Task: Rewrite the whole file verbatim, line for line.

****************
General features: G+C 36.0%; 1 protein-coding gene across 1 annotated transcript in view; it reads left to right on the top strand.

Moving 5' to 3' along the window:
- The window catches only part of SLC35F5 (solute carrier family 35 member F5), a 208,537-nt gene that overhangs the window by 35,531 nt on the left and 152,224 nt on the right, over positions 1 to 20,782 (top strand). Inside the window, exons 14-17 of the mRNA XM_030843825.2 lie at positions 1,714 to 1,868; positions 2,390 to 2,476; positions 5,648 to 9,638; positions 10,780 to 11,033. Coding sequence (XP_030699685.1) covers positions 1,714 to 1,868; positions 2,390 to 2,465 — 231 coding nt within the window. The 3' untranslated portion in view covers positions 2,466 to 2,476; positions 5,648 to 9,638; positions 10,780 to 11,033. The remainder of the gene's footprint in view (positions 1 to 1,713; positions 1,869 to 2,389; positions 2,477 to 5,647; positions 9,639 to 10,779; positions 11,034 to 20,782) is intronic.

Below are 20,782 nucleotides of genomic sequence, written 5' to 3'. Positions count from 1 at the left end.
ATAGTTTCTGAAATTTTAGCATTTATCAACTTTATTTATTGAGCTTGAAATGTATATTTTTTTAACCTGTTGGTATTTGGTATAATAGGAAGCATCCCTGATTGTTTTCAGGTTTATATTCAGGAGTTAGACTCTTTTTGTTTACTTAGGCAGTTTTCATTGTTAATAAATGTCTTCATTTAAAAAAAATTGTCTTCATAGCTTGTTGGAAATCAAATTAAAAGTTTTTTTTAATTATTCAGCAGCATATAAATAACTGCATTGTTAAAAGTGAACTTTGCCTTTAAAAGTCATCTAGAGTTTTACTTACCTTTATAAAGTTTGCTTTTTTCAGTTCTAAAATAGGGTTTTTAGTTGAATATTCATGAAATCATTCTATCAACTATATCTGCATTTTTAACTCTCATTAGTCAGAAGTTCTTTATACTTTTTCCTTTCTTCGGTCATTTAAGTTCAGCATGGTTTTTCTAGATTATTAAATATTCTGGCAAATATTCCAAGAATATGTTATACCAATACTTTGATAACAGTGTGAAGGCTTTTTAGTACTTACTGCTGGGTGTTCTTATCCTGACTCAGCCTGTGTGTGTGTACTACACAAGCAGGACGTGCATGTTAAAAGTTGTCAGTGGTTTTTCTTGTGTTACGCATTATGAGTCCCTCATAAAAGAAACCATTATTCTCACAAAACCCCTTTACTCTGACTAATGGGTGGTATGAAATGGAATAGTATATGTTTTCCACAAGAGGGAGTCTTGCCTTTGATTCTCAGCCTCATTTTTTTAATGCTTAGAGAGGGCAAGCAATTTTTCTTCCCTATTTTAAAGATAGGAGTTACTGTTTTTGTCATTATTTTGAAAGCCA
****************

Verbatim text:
General features: G+C 36.0%; 1 protein-coding gene across 1 annotated transcript in view; it reads left to right on the top strand.

Moving 5' to 3' along the window:
- The window catches only part of SLC35F5 (solute carrier family 35 member F5), a 208,537-nt gene that overhangs the window by 35,531 nt on the left and 152,224 nt on the right, over positions 1 to 20,782 (top strand). Inside the window, exons 14-17 of the mRNA XM_030843825.2 lie at positions 1,714 to 1,868; positions 2,390 to 2,476; positions 5,648 to 9,638; positions 10,780 to 11,033. Coding sequence (XP_030699685.1) covers positions 1,714 to 1,868; positions 2,390 to 2,465 — 231 coding nt within the window. The 3' untranslated portion in view covers positions 2,466 to 2,476; positions 5,648 to 9,638; positions 10,780 to 11,033. The remainder of the gene's footprint in view (positions 1 to 1,713; positions 1,869 to 2,389; positions 2,477 to 5,647; positions 9,639 to 10,779; positions 11,034 to 20,782) is intronic.

Below are 20,782 nucleotides of genomic sequence, written 5' to 3'. Positions count from 1 at the left end.
ATAGTTTCTGAAATTTTAGCATTTATCAACTTTATTTATTGAGCTTGAAATGTATATTTTTTTAACCTGTTGGTATTTGGTATAATAGGAAGCATCCCTGATTGTTTTCAGGTTTATATTCAGGAGTTAGACTCTTTTTGTTTACTTAGGCAGTTTTCATTGTTAATAAATGTCTTCATTTAAAAAAAATTGTCTTCATAGCTTGTTGGAAATCAAATTAAAAGTTTTTTTTAATTATTCAGCAGCATATAAATAACTGCATTGTTAAAAGTGAACTTTGCCTTTAAAAGTCATCTAGAGTTTTACTTACCTTTATAAAGTTTGCTTTTTTCAGTTCTAAAATAGGGTTTTTAGTTGAATATTCATGAAATCATTCTATCAACTATATCTGCATTTTTAACTCTCATTAGTCAGAAGTTCTTTATACTTTTTCCTTTCTTCGGTCATTTAAGTTCAGCATGGTTTTTCTAGATTATTAAATATTCTGGCAAATATTCCAAGAATATGTTATACCAATACTTTGATAACAGTGTGAAGGCTTTTTAGTACTTACTGCTGGGTGTTCTTATCCTGACTCAGCCTGTGTGTGTGTACTACACAAGCAGGACGTGCATGTTAAAAGTTGTCAGTGGTTTTTCTTGTGTTACGCATTATGAGTCCCTCATAAAAGAAACCATTATTCTCACAAAACCCCTTTACTCTGACTAATGGGTGGTATGAAATGGAATAGTATATGTTTTCCACAAGAGGGAGTCTTGCCTTTGATTCTCAGCCTCATTTTTTTAATGCTTAGAGAGGGCAAGCAATTTTTCTTCCCTATTTTAAAGATAGGAGTTACTGTTTTTGTCATTATTTTGAAAGCCA